Teenager right-wing Victor Juarez drives just 91 miles an hour, but he continues in the Cal League nonetheless. He’s moving to 40+ levels due to his athleticism and commanding more than the current stuff, which has actually slipped a bit since the beginning of spring. Sam Weatherly (shoulder) recently received rehabilitation treatment in Arizona, sitting at a speed of 92 to 94 miles per hour, close enough to his pre-injury speed to keep him from moving. Speaking of weaning friends, second-round player Jaden Hill (from TJ) in 2021 will shed his bull’s head and may play in the coming weeks.

Brenton Doyle and Ryan Vilade are moving down this organization. Doyle still has tremendous strength, athleticism and speed, but his swing is currently in a difficult position and he watches like a bench winger. During the Triple-As career, Vilade has only hit nine home teams in about 170 games, half of which have been played in Albuquerque and many in Reno and Vegas. He has other contact / basic skills, but depending on where Vilade’s defense spectrum falls, he needs to have more strength.

I have recent notes on The Board about Brian Serven, Jake Bird, Luis Mendez and PJ Poulin.

The giants of San Francisco

The Giants have begun to improve their pitchers at a speed that rivals that of other top baseball organizations. Based on my observations of the spring training at Scottsdale Stadium and their complex, they use Kinatrax to make real-time mechanical assessments and (I believe) also find fixable inefficiencies that they can fix through a player developer. This may be why the Giants seem to make sense to go through the top-level sub-leagues who have been removed or blocked from other lists and give them a few weeks to see if significant changes can be made quickly. appears in the square. Often nothing is realized, but even one Anthony DeSclafani justifies holding a 40-man seat for this type of activity.

This method of development is also widely applied in the classes of these drafts. As a result, we are seeing rapid improvements, although not all of them have survived. Mat Olsen, an athletic junior college judge, has lived back to the 90’s after a tougher throw-up in the spring. Mason Black, although the overall quality of his affairs deserved to be on the list, was up to 100 miles per hour in the spring, but is now more in the 93-95 range. Landen Roupp, Jose Cruz, Ryan Walker and Gerelmi Maldonado are all new names here and the reports and scores are on the board. Former Giancarlo Stanton’s commercial Jorge Guzman recovered at the complex last week at a speed of 98 to 100 miles per hour; he too has been added. Eric Silva has moved from a “sporty sleeper” system to one of the more likely starters to sit 92-94 miles per hour and drive five pitches.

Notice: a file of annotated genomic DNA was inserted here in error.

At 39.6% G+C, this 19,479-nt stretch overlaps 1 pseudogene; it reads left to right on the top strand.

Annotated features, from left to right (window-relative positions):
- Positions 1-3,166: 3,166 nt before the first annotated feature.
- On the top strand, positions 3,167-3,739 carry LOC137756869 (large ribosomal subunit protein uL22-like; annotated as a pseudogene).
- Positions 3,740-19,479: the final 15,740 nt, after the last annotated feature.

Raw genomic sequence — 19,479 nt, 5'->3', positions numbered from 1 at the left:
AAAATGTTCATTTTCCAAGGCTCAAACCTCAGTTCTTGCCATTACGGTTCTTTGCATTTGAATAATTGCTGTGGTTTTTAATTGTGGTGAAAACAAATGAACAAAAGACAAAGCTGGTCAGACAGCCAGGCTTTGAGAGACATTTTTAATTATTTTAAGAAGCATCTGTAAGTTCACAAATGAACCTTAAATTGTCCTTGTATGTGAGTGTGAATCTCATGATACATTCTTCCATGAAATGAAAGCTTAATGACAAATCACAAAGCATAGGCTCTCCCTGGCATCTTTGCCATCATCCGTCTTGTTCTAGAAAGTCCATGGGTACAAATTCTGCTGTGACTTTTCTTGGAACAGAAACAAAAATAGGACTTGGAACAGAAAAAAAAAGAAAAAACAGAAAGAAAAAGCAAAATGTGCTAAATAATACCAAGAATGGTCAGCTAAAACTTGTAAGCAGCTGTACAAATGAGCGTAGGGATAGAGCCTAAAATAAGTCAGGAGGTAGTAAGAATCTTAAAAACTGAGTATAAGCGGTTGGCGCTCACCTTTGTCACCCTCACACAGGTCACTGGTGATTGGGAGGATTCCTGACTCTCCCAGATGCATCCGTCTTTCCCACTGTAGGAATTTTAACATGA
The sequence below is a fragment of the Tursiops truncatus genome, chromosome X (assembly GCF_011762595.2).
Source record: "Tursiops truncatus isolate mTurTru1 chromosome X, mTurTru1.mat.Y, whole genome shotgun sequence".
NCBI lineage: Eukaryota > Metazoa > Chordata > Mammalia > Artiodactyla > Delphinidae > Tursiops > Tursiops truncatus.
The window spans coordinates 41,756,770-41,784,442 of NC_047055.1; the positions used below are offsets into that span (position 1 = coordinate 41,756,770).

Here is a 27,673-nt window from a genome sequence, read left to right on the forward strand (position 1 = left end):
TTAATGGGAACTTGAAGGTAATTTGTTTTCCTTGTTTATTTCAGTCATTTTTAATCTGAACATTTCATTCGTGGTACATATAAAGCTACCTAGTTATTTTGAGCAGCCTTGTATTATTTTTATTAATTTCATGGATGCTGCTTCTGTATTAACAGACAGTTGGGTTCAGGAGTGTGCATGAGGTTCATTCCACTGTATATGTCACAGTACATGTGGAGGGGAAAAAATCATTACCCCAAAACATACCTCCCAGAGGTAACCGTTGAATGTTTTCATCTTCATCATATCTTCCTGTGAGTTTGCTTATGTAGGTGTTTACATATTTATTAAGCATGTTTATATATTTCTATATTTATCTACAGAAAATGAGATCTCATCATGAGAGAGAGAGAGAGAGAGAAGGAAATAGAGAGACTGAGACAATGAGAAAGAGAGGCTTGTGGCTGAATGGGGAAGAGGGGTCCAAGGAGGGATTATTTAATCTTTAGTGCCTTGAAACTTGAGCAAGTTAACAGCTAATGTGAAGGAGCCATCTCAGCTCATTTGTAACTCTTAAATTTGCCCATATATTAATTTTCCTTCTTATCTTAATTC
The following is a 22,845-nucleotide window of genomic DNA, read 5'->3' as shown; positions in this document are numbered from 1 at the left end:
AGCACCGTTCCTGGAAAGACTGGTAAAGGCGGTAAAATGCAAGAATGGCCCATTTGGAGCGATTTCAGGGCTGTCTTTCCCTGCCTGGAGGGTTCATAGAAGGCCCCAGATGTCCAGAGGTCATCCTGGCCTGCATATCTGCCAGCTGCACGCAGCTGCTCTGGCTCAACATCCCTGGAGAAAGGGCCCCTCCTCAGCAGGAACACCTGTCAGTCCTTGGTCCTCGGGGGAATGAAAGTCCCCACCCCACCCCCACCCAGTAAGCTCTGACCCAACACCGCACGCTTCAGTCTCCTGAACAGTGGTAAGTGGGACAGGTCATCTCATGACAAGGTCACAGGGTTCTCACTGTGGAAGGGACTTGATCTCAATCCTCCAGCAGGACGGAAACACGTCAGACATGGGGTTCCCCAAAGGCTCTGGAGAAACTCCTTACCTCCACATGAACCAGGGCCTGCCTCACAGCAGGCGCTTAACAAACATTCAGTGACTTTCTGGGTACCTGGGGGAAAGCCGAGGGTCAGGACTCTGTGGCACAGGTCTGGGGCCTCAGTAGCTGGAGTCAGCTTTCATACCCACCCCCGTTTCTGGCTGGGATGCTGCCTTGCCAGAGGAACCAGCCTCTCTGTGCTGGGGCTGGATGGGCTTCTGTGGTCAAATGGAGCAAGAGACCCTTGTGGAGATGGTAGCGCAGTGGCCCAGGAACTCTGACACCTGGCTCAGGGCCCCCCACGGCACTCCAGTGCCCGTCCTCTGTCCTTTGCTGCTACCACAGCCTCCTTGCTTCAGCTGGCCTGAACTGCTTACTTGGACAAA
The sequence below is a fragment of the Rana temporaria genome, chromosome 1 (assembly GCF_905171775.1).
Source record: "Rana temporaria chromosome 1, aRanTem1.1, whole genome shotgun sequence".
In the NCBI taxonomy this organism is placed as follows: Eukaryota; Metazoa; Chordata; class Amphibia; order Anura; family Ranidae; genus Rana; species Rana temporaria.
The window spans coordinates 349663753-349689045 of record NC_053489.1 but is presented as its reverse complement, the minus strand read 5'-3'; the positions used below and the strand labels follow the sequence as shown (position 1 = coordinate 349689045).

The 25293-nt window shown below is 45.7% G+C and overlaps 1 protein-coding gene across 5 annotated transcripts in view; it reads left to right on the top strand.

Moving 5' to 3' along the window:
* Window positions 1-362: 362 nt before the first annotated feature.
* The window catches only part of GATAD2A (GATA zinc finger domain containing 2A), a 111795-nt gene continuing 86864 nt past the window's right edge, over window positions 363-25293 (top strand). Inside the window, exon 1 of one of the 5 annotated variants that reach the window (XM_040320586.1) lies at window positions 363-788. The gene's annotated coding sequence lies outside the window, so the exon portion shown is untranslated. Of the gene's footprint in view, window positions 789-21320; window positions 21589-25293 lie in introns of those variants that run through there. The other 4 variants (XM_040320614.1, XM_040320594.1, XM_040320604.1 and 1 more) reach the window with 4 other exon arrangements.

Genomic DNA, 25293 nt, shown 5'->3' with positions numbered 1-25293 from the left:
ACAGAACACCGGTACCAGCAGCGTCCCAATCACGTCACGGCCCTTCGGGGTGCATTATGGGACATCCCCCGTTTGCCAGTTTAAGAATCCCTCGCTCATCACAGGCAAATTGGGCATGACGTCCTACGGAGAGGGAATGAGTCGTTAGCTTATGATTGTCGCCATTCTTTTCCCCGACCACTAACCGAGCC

Hunter Bishop is another seasonal swing changer and is now using at least his fourth different swing since he first arrived in Arizona. After a change that appears to have taken place during Thursday’s break in May, he is performing better (after hitting 0.169 earlier), reaching 0.244 / 0.349 / 0.415, but Bishop still achieving 31%. clip at the age of 24 on the A-ball. He still has the impact, but except during the pre-conference game in his druff year, he hasn’t been hit potentially consistently. The Giants played legitimate gambling, but it didn’t work out. The fact that he has been able to make so many changes may mean that Bishop will finally be able to make adjustments that will help him find a viable contact, and for that reason he will remain on the list, but at the moment he will have to slip.

Other additions here are the power / speed field outlook Grant McCray, who has some risk of being hit himself, David Villar and Onil Perez, who all have recent reports on the board.